Thirty years ago today, shuttle Atlantis roared into orbit with a seven-strong crew that included the first Italian and Swiss astronauts, on a mission like no other. STS-46 would deploy the European Retrievable Carrier (EURECA), a free-flying platform packed with experiments, and Italy’s Tethered Satellite System (TSS). The latter would extend a spherical satellite into space on a 12.5-mile (20-kilometer) tether—the longest single structure ever deployed in space—to better understand the dynamics of the ionosphere.
It was hoped that this might benefit future electrical power systems and even change the velocity of future spacecraft without propellant. STS-46 Mission Specialist Marsha Ivins summed up TSS in just two words: “Weird Science”.
The crew for this ambitious mission had been in training for several years. In September 1989, NASA veterans Jeff Hoffman and Franklin Chang-Diaz were assigned to STS-46, together with Switzerland’s Claude Nicollier—the first of his countrymen to fly in space and the first European Space Agency (ESA) astronaut to serve as a mission specialist—and Commander Robert “Hoot” Gibson.
“It was something that nobody had ever done before,” Hoffman told the NASA oral historian of the marvel of TSS. “It was like learning how to go to the Moon. Nobody knew how to control a tethered satellite. In fact, the way that it had originally been designed, they had thought that this was going to be an easy thing to do. It was going to be completely automatic and all you would do is push a button. It would go up and then you’d push a button and it would come back.”
But if they needed to halt the process at mid-deployment, or if the tether went “slack” at any point, there was a heightened risk of loss of control. “The problem is when the thing really gets going, it’s coming out at several meters per second,” Hoffman continued. “That’s pretty fast. If you just slam the brakes on, it’s going to go wildly unstable. As we did more and more simulations, and we learned more and more about the system, we came up with more and more scenarios where you need these manual capabilities.”
Training had barely begun, when, in July 1990, Gibson was abruptly grounded following his participation in an air racing event in which another pilot had been killed. In December 1990, the crew complement was modified.
Veteran shuttle commander Loren Shriver would lead STS-46, joined by Jim Wetherbee in the pilot’s seat, Andy Allen as the flight engineer and Italy’s first man in space, Franco Malerba, as a payload specialist. More reshuffling of assignments came in August 1991, when Wetherbee moved to command another mission and Allen slipped into the pilot’s seat, with Marsha Ivins added as the flight engineer.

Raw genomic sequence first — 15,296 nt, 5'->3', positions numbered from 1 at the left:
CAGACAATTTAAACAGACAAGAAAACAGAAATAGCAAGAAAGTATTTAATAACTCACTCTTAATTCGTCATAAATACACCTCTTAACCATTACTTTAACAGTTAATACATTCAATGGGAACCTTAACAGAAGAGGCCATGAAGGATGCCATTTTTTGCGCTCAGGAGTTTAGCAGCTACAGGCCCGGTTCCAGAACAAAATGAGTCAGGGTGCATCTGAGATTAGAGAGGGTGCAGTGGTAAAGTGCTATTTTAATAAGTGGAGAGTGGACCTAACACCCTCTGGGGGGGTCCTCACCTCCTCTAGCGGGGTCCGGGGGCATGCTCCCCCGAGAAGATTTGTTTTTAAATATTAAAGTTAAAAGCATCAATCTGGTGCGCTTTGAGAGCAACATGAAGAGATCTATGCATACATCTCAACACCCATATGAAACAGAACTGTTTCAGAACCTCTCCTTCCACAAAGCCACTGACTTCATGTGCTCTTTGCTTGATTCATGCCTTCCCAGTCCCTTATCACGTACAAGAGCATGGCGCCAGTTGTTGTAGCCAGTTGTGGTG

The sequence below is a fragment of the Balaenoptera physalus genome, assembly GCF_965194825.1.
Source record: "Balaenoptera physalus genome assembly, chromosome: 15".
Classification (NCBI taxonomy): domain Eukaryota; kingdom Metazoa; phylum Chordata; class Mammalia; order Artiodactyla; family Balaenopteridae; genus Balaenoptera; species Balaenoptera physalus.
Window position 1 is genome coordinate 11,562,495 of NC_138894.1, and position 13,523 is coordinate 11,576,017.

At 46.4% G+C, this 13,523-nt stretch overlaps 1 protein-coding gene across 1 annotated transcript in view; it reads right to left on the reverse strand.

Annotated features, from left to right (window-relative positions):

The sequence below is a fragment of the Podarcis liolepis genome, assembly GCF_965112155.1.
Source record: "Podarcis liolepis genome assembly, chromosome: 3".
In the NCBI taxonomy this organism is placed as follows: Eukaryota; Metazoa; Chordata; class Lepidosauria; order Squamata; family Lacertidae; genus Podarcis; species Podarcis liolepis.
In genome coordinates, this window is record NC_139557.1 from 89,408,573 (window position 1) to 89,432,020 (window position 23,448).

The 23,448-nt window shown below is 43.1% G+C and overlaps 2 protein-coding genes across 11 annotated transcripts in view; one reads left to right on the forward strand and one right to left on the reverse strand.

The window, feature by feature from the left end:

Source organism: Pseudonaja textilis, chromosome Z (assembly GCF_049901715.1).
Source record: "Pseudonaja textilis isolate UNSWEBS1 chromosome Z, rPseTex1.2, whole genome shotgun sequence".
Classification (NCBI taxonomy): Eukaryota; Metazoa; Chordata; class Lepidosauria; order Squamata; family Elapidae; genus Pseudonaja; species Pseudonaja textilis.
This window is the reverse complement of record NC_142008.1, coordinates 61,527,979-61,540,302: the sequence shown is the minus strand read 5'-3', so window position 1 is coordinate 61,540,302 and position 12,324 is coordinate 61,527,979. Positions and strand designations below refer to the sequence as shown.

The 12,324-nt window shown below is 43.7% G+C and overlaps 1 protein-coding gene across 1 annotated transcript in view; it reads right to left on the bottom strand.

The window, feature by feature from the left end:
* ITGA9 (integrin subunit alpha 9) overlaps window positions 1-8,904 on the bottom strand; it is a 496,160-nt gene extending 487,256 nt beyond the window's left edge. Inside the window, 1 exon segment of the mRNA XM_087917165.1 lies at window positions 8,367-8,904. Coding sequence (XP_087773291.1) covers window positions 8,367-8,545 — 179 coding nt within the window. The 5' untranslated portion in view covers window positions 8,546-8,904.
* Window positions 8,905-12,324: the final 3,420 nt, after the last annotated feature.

Shriver shared his crewmates’ concerns about the controllability of TSS during deployment. He knew that the issue of tether slackening was a serious worry. “The dynamics could do most anything,” said Shriver, “and it could go frontwards, and then backwards, and side to side.” The real concern was damage to the shuttle itself. Very few computer programs could model that behavior.
“Within the last couple of months of going to fly, we had some stand-alone trainers that began to show some of that in a reasonable manner,” continued Shriver, “but we never did have really good training set-ups in the shuttle mission simulator. There were some approximations, but they were never that complete or that good.”
Atlantis rose from Earth at 9:56:48 a.m. EDT on 31 July 1992. The countdown clock had been held at T-5 minutes for 48 additional seconds, to allow the Ground Launch Sequencer (GLS) to verify that the fuel isolation valve position for one of the shuttle’s Auxiliary Power Units (APUs) was closed.
Allen manually opened the valve and the countdown continued towards a perfect—though not quite on-time—launch. “We were 48 seconds late,” Allen joked at the post-flight press conference. “I was hoping that we could do it in 46 seconds, but it missed by a couple seconds.”
Allen’s first ascent to space left him in wonder at “what it took to make this happen”, in terms of the thousands of personnel who had devoted their care and excellence to getting Atlantis airborne. Shortly after achieving orbit, the STS-46 crew witnessed the first of 126 sunrises and sunsets that would glare through the windows over the next eight days.
To achieve around-the-clock TSS operations, the astronauts were divided into a pair of 12-hour “shifts”, with Allen, Nicollier and Malerba on the “blue” team and Shriver, Ivins, Hoffman and Chang-Diaz on the “red” team. Six hours after liftoff, with the blue team on duty, Nicollier grappled EURECA with the shuttle’s Remote Manipulator System (RMS) mechanical arm and positioned it over the payload bay in an “overnight park” position, ahead of deployment on 1 August.
But circumstances took an alternate turn, when a series of intermittent data problems were encountered with EURECA. Firstly, Atlantis’ payload data interleaver lost its communications link with the satellite and deployment was delayed by 24 hours to permit troubleshooting of the problem. Finally, at 3:07 a.m. EDT on 2 August, Nicollier gently released EURECA and Shriver and Allen began the procedure to move the shuttle to a station-keeping distance of about 1,000 feet (330 meters).